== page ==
The Malfeasance Column
Does the marketplace take Standard & Poor's seriously?
As you may have heard, the United States Department of Justice has brought a civil suit against Standard & Poor's (although curiously, not the company's fellow duopolist, Moody's) for inflating the ratings of various fixed-income securities from 2004 through 2007. The DOJ states that S&P engaged in a "scheme to defraud investors" by assigning overly generous ratings. According to the logic, S&P's leniency helped the newly issued securities to sell in the marketplace, and it encouraged those who issued them to return to S&P for additional business. The lawsuit notes that S&P could receive up to $150,000 in fines for each residential mortgage-backed security that it rated, and several times more for each collateralized debt obligation.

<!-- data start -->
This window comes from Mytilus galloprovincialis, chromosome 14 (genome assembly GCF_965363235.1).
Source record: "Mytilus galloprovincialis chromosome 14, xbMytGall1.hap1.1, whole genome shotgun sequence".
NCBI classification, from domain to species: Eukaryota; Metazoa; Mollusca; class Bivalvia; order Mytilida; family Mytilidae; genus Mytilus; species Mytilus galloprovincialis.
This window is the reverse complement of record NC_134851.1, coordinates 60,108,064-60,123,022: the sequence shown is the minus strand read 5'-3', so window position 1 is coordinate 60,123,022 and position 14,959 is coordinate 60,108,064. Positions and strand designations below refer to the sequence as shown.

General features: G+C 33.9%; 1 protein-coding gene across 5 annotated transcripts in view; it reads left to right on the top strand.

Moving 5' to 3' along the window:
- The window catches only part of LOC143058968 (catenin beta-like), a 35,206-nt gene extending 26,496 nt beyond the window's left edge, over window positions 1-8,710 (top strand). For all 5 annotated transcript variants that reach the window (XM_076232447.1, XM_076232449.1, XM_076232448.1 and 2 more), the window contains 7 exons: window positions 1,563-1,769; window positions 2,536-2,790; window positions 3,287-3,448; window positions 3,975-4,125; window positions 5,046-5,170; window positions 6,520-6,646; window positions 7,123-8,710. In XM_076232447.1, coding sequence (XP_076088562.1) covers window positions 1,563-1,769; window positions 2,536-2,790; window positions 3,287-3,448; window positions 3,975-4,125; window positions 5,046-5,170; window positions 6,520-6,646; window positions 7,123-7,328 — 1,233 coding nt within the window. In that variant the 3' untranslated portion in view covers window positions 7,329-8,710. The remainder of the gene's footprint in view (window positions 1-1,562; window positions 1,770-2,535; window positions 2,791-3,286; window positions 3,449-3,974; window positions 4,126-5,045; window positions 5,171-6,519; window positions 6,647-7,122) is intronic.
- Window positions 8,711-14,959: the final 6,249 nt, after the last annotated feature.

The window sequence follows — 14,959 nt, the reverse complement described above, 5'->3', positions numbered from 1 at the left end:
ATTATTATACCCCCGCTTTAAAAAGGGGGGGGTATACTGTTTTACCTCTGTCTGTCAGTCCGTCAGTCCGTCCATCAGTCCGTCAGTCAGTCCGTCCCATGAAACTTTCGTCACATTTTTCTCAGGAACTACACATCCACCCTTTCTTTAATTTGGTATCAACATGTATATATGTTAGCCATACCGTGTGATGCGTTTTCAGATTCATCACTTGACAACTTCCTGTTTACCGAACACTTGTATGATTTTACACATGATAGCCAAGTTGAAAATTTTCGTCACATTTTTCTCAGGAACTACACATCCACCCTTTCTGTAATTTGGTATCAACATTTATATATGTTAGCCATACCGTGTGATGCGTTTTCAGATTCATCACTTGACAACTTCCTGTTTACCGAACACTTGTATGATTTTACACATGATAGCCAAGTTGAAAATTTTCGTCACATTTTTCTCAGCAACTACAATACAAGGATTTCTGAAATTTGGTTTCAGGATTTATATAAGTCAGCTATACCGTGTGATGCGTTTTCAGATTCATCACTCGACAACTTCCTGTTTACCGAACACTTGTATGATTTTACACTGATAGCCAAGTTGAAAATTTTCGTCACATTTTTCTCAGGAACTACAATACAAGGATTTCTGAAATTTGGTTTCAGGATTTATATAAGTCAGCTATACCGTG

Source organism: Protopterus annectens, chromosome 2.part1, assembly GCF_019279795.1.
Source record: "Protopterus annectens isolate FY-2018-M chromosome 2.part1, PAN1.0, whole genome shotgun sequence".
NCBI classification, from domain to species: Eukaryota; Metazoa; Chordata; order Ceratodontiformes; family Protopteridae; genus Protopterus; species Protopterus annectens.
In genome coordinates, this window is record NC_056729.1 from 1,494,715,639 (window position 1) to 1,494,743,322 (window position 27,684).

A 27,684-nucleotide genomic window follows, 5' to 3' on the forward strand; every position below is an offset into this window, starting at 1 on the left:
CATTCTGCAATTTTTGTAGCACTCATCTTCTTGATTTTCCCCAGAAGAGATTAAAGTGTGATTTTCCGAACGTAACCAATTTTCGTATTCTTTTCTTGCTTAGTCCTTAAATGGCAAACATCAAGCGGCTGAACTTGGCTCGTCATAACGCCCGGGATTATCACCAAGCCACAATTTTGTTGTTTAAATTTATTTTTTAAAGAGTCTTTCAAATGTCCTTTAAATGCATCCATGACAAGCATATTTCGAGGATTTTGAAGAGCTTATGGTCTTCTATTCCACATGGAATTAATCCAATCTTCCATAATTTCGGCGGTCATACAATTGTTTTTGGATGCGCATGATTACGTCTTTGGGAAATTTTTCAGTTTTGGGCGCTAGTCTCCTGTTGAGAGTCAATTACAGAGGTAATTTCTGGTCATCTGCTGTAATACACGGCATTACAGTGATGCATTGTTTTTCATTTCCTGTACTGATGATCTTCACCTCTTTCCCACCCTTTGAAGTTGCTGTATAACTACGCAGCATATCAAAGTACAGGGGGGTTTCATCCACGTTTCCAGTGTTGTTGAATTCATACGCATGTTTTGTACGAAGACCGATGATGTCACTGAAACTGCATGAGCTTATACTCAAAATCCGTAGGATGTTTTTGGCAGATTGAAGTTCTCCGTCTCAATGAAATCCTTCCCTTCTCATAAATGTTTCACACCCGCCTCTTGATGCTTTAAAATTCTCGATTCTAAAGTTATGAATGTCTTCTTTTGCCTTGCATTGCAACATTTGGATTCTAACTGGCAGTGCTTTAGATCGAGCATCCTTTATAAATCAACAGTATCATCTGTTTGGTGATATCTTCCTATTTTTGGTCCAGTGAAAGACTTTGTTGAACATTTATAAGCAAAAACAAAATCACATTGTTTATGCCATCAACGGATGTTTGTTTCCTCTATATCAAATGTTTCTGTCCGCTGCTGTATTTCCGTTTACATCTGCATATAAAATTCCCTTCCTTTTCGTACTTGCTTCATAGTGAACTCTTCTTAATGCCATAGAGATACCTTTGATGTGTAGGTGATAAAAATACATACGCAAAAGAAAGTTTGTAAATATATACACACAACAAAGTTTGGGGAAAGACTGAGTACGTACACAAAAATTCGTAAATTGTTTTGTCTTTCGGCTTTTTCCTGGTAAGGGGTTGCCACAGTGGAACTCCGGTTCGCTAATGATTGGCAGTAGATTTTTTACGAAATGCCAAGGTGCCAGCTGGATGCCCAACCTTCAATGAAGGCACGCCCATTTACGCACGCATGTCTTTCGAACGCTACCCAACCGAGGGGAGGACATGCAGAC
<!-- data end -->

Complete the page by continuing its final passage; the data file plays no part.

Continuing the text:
Standard & Poor's has mounted several defenses, the newest and most notable being the puffery defense. The puffery defense asserts that a company's marketing claims are so over-the-top that nobody could seriously believe them to be true, and thus the company should not be held liable for telling a lie. Examples would be a company marketing the "world's finest" pizza, or hawking its "everyday low prices." Last week, the company argued that it used puffery when it stated that its ratings were independent and objective.